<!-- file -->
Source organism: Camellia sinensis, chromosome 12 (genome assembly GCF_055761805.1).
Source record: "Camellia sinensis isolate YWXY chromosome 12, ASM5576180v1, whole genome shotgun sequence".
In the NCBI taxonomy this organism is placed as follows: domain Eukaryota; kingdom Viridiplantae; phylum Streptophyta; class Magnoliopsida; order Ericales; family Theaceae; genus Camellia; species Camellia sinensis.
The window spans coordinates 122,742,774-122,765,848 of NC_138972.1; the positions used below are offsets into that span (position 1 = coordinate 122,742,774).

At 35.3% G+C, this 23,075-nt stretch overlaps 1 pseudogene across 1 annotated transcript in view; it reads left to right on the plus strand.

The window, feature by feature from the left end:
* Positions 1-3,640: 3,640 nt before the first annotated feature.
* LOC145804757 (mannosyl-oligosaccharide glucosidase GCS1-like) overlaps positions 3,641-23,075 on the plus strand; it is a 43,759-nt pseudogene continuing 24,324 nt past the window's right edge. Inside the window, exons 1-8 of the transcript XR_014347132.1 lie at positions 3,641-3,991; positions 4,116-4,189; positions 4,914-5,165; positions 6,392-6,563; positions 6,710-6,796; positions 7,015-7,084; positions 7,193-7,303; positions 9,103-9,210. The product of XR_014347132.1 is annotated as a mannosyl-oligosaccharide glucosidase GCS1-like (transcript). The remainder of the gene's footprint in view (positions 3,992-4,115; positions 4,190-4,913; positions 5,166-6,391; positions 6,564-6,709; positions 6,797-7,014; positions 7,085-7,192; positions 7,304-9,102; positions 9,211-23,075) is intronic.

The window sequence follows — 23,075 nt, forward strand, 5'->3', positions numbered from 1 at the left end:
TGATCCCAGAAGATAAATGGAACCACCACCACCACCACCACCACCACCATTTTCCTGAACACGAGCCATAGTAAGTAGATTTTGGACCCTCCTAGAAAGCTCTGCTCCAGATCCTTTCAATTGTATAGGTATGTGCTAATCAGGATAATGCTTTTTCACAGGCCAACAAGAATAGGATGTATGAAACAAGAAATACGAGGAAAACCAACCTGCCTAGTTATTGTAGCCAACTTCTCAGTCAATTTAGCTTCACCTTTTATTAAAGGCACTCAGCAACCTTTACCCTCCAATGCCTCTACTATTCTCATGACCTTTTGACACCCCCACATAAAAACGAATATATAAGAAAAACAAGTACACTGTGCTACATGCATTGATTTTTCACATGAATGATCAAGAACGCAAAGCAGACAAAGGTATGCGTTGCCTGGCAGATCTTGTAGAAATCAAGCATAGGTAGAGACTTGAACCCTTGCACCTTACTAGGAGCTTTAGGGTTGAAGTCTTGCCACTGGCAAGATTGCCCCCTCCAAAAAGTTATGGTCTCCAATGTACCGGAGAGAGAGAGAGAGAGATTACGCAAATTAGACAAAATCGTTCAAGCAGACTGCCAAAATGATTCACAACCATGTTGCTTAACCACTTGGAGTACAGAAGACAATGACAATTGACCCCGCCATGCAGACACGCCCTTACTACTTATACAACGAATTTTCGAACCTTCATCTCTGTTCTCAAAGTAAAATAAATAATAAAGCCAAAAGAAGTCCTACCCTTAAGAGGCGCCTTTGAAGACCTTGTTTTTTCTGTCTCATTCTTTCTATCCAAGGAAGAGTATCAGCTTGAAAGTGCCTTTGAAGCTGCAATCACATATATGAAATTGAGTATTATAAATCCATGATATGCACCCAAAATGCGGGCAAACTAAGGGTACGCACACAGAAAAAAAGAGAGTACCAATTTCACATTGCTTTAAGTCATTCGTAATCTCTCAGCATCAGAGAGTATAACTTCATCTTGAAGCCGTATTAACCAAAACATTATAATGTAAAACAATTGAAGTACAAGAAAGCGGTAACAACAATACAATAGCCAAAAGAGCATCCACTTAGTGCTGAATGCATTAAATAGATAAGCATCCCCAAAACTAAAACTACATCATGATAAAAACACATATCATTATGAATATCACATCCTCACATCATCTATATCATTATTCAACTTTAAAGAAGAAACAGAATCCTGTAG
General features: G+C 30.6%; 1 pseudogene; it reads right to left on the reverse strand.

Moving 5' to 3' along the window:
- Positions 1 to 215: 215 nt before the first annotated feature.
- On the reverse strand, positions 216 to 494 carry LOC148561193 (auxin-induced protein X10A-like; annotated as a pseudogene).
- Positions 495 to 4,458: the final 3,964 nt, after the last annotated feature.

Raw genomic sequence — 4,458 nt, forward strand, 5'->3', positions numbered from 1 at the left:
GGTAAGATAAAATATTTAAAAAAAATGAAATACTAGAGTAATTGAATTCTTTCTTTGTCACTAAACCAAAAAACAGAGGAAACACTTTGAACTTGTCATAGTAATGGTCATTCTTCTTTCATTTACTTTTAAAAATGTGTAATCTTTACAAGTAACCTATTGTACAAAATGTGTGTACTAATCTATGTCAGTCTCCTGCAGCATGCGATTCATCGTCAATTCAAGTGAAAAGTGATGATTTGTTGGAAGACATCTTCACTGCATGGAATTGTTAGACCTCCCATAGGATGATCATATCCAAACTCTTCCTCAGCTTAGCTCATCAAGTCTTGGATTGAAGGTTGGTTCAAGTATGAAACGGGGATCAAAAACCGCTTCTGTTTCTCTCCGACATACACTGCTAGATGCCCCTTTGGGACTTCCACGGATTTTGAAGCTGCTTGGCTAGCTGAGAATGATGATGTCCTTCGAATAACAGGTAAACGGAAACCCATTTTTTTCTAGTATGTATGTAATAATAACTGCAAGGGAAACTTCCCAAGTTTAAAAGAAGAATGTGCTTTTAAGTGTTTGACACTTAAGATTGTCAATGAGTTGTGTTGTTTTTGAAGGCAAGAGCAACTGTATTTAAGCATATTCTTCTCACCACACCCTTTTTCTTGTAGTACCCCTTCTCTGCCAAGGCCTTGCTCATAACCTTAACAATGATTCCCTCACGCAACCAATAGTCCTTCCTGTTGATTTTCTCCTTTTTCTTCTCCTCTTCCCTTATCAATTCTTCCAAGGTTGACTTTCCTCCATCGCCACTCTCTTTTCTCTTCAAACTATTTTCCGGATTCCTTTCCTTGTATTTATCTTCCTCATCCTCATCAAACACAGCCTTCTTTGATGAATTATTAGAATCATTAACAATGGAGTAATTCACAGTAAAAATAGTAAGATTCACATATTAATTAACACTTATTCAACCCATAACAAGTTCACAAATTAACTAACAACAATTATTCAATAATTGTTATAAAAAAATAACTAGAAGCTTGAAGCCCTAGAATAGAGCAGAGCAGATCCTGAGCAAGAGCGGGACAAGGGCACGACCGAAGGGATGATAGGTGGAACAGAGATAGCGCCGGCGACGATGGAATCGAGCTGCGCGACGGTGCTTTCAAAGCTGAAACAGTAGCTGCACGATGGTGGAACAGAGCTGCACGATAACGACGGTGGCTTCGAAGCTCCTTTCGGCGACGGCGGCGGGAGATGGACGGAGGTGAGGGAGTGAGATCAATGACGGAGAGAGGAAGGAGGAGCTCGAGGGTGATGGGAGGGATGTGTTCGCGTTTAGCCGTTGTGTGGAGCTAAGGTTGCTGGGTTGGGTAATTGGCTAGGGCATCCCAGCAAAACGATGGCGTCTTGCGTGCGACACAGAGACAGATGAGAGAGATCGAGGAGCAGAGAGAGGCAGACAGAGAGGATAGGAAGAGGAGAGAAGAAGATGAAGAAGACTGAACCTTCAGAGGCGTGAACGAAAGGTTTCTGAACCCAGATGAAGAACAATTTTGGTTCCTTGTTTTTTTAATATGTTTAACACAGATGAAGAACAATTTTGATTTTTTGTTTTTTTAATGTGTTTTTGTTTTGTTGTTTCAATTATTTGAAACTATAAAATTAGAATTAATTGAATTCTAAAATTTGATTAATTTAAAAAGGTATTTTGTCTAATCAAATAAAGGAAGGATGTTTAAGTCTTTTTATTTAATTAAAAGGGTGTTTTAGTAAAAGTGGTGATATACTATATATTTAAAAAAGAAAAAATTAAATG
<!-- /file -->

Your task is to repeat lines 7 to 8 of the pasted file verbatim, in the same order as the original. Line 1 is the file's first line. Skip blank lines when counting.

* Positions 1-3,640: 3,640 nt before the first annotated feature.
* LOC145804757 (mannosyl-oligosaccharide glucosidase GCS1-like) overlaps positions 3,641-23,075 on the plus strand; it is a 43,759-nt pseudogene continuing 24,324 nt past the window's right edge. Inside the window, exons 1-8 of the transcript XR_014347132.1 lie at positions 3,641-3,991; positions 4,116-4,189; positions 4,914-5,165; positions 6,392-6,563; positions 6,710-6,796; positions 7,015-7,084; positions 7,193-7,303; positions 9,103-9,210. The product of XR_014347132.1 is annotated as a mannosyl-oligosaccharide glucosidase GCS1-like (transcript). The remainder of the gene's footprint in view (positions 3,992-4,115; positions 4,190-4,913; positions 5,166-6,391; positions 6,564-6,709; positions 6,797-7,014; positions 7,085-7,192; positions 7,304-9,102; positions 9,211-23,075) is intronic.